The United States of America may have caught up with the musical nations of Europe relatively late, but it more than made up for it in the music of the twentieth century. The 2017 Berliner Philharmoniker school orchestra extravaganza focused on works “from the New World”. For the 15th edition of the Education project, more than 100 pupils from six Berlin secondary schools gathered in the Philharmonie under the direction of none other than Sir Simon Rattle, chief conductor of the Berliner Philharmoniker.
The extravaganza opened with a rousing dance from Leonard Bernstein’s immortal West Side Story, with the shouts of “Mambo” which are incorporated in the score also being chanted by the audience. The programme also featured a work by John Adams, the Berliner Philharmoniker’s Composer in Residence in the 2017/18 season. The composer, who was present in the hall, was able to see for himself how much enthusiasm and passion the young musicians displayed in his brief but extremely sophisticated Short Ride in a Fast Machine.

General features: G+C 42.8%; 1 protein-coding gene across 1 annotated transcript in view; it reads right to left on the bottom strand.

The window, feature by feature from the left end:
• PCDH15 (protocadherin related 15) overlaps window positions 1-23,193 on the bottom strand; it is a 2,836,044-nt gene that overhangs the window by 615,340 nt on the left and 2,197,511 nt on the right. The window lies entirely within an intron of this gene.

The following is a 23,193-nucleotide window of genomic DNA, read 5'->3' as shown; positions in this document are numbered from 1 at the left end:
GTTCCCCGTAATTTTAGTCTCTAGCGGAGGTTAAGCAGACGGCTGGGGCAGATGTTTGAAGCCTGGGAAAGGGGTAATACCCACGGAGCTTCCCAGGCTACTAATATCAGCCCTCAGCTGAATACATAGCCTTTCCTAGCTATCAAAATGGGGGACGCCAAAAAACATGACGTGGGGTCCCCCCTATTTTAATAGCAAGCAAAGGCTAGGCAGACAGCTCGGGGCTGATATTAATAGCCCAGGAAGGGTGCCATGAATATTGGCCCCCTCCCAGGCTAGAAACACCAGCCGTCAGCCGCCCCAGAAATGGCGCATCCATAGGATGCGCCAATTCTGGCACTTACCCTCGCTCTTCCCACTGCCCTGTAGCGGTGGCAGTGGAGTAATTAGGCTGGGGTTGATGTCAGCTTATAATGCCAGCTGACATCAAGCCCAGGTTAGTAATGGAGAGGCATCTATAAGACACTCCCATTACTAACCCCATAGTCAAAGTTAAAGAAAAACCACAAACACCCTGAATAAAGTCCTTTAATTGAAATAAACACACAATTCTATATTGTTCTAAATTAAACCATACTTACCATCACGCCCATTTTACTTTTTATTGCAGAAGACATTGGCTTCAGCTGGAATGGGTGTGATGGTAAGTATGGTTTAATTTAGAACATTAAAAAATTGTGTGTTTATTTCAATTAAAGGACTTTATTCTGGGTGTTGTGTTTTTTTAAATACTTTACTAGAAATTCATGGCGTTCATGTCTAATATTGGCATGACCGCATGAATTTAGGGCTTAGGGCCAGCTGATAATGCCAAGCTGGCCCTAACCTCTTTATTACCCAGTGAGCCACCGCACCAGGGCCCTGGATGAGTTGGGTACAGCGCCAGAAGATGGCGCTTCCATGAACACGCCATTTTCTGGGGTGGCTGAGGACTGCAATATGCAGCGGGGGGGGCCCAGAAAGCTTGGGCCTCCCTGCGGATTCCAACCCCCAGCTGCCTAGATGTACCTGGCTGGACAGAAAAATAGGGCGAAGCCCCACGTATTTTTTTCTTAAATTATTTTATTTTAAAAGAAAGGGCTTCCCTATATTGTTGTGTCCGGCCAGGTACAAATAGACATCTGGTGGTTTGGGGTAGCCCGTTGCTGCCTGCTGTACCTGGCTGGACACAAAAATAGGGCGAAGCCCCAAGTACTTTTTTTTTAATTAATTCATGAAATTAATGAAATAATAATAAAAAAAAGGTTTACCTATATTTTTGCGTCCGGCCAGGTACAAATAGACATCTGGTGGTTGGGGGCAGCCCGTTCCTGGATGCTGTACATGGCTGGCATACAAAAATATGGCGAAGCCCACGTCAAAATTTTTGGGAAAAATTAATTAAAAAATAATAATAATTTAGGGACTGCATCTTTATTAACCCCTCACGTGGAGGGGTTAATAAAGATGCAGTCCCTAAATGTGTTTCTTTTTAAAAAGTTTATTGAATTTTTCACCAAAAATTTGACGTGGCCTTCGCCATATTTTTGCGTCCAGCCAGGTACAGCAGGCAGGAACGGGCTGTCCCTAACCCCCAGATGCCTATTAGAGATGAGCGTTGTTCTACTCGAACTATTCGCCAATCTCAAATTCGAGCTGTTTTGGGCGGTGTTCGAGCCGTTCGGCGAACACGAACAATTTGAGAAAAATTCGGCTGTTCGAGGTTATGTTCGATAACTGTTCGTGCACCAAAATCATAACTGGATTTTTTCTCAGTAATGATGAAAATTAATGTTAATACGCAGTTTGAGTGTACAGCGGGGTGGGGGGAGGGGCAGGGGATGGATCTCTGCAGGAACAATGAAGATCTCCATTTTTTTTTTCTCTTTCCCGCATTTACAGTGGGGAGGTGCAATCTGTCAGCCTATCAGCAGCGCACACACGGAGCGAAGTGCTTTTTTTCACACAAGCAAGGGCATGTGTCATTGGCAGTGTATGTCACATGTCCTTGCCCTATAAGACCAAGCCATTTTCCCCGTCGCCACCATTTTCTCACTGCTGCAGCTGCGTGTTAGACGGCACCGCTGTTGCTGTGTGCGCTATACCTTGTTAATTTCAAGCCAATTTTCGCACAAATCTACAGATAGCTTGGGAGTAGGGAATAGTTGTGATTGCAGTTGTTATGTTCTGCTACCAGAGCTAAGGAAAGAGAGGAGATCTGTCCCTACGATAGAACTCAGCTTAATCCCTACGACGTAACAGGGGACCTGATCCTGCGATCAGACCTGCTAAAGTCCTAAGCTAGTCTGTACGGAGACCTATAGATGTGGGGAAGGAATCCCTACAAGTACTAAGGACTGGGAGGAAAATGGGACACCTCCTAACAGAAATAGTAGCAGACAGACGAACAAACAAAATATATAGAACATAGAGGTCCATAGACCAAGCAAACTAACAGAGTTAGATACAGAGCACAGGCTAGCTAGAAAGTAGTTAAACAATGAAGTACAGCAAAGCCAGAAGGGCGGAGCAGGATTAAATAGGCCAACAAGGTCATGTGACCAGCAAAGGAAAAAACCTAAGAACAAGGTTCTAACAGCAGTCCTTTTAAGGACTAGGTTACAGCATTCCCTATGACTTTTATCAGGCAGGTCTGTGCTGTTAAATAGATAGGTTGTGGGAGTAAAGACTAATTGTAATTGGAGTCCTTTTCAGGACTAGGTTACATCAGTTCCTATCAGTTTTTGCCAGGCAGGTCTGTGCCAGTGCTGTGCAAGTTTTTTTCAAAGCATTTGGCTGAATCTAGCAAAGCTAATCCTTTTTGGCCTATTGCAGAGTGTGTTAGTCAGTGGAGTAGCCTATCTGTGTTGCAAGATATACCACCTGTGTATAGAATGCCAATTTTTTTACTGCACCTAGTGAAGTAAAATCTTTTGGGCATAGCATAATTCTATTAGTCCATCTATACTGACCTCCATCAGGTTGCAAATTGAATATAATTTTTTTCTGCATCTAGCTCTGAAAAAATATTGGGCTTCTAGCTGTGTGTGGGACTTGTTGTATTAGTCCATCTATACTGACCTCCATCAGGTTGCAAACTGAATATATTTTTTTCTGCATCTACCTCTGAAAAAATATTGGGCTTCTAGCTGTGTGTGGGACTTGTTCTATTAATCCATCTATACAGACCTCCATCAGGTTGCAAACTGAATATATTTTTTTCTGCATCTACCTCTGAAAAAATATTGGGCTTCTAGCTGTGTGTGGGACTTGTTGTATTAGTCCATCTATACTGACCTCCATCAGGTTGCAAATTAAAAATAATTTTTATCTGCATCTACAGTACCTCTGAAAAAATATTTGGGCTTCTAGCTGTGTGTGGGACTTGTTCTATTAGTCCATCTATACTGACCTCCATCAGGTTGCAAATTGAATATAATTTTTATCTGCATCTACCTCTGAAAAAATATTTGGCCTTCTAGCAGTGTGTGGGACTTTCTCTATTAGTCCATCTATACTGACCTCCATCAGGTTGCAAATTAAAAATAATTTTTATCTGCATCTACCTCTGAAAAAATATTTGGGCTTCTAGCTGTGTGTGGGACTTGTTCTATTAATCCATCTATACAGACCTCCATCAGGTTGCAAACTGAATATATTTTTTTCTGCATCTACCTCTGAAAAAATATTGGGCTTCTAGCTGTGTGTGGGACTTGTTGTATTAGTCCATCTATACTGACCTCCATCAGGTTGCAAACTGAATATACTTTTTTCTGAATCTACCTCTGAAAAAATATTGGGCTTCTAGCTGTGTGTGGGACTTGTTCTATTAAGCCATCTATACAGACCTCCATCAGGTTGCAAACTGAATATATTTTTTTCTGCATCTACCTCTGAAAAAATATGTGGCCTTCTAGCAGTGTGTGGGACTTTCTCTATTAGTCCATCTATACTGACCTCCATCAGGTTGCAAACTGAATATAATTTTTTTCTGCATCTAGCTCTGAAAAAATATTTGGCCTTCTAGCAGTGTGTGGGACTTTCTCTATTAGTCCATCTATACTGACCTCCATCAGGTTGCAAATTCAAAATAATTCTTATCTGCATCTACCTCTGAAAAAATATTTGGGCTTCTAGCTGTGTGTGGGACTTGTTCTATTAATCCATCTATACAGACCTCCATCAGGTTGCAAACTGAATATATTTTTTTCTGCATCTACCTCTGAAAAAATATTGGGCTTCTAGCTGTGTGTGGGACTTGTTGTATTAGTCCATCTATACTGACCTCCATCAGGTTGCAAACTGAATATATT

As a lyrical counterpoint to the up-tempo pieces by Bernstein and Adams, they then played the slow movement from Antonín Dvořák’s Ninth Symphony whose theme, first introduced by the cor anglais, is one of the Czech composer’s most lovely ideas. A longing for adventure and a not inconsiderable fee lured Dvořák to New York in 1892, and his three years in America were to prove to be unusually productive. The collaboration of Sir Simon with the school orchestras, documented for the Digital Concert Hall, gives a fascinating insight into the way the conductor works in rehearsal: how he explains the importance of the clearly articulated rhythm in the Adams piece, the way he shows how softly a pianissimo can sound, and during all this, he even gets the instrumentalists to sing.